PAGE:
Cable TV

Addressability comes to the forefront

Cable TV addressability has been brought out into the open. Earlier this week, an Andhra Pradesh high court has said that all subscription channels should stop charging cable operators carriage fees for those channels which consumers do not want to subscribe to, according to a report in The Economic Times.

The short injunction was issued by a divisional bench consisting of chief justice Manmohan Singh Liberman and Justice G Raghuram on a public interest petition filed by a consumer S Subbarami Reddy against the I&B ministry, Prasar Bharti and Doordarshan. Reddy has made basic subscription networks such as Star TV, Zee TV, Sony and ESPN-Star TV a party to the case. The court has told subscription TV channels to back off and not collect any money from cable TV ops until the writ petition is settled in court.

The problem with the Indian cable TV industry is that it is mostly disorganised and MSOs have little control over the end subscriber as they have not placed a set top box in his/her home which allows him/her to choose the channels he/she wants and accordingly pay for them. Only in recent times have cable TV ops starting investing in upgrading their networks making their networks return-path ready.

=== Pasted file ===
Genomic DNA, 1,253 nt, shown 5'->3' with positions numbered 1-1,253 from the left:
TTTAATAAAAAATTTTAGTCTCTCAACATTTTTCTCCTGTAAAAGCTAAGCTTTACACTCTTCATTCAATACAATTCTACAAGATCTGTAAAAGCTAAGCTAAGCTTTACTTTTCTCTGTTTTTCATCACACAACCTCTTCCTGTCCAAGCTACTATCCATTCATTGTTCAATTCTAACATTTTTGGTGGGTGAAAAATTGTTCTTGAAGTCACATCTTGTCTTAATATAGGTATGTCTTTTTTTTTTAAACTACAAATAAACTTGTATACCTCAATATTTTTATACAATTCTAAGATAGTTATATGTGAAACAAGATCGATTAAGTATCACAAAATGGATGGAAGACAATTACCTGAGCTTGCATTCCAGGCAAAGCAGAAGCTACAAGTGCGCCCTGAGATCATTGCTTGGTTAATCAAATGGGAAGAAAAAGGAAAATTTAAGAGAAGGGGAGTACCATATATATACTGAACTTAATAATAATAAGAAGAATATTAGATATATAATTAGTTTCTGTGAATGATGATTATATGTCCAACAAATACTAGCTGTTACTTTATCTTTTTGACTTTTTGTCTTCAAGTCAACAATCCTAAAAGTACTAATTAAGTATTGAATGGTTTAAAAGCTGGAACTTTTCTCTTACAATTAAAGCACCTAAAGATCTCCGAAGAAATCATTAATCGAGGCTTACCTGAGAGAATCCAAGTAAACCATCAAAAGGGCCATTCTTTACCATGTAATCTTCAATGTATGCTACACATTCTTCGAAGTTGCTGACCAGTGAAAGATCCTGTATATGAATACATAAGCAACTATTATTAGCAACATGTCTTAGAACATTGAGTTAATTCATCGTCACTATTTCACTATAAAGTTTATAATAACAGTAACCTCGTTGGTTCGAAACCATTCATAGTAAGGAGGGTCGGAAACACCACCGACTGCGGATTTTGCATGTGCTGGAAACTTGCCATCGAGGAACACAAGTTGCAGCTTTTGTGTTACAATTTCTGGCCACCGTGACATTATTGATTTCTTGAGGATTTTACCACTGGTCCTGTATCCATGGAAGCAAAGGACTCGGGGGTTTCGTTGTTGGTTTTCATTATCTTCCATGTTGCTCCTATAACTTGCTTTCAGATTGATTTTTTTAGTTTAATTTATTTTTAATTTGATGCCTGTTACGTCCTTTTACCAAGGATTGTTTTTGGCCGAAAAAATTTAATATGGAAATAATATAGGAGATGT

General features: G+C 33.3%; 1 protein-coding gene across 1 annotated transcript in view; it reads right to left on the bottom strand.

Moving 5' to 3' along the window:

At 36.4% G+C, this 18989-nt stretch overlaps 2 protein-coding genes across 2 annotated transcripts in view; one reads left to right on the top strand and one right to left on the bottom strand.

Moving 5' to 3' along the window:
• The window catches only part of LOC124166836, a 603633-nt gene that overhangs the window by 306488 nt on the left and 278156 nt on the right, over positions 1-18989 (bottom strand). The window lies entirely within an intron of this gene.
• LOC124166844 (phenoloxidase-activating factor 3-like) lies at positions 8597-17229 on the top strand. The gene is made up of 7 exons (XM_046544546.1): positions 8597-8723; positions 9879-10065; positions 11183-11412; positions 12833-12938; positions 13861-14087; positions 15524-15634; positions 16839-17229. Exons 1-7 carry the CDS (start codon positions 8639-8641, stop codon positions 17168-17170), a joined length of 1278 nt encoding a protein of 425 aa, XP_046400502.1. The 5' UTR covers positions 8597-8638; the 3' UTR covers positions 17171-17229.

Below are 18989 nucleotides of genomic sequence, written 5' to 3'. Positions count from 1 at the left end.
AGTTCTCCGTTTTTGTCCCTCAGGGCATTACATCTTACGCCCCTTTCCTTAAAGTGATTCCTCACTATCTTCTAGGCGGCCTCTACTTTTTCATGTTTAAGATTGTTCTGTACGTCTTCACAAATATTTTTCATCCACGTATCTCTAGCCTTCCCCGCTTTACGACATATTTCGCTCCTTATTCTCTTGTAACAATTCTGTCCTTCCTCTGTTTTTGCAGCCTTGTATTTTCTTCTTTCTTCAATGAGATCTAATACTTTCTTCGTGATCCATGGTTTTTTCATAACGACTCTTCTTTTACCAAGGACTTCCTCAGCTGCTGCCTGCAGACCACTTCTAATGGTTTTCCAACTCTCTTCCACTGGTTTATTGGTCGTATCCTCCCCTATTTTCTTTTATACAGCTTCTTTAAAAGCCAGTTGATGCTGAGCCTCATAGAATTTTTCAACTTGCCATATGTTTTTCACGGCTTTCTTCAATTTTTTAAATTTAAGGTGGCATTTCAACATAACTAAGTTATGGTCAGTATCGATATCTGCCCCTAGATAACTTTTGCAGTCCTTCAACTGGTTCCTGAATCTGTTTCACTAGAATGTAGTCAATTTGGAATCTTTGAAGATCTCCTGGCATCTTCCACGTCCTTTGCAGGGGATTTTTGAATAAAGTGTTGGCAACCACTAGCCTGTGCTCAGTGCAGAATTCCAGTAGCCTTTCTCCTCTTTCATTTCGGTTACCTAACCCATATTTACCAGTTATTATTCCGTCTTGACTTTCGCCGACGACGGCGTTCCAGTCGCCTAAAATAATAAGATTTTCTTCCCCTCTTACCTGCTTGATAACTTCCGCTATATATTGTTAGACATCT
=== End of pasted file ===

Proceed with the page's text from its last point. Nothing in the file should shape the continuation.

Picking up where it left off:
An estimate is that close to Rs 5,000 per subscriber is needed to be invested in cable TV infrastructure to make it addressability-ready. Of course, the subscriber will pay for part of this investment. The key issue is whether he is interested enough to pay for set top box, especially when most of the time he is wary of paying even the Rs 100-200 that he has to pay every month to the cable TV op.

Zee TV has been mulling addressability for a year or so. It has a Rs 25 billion project to place addressible set top boxes in subscribers homes, but has not been able to raise funds for it. There have been few interested buyers for the 10 per cent stake in Siticable it has offered in exchange for the funds it needs.

The TV channels are expected tofight the interim order passed by the Andhra Pradesh High Court. But it's quite possible it may be used as a landmark judgement - just like the "opening the air waves" order was in 1994 to force the government to be more liberal about broadcasting - to force a hesitant cable TV industry to change.




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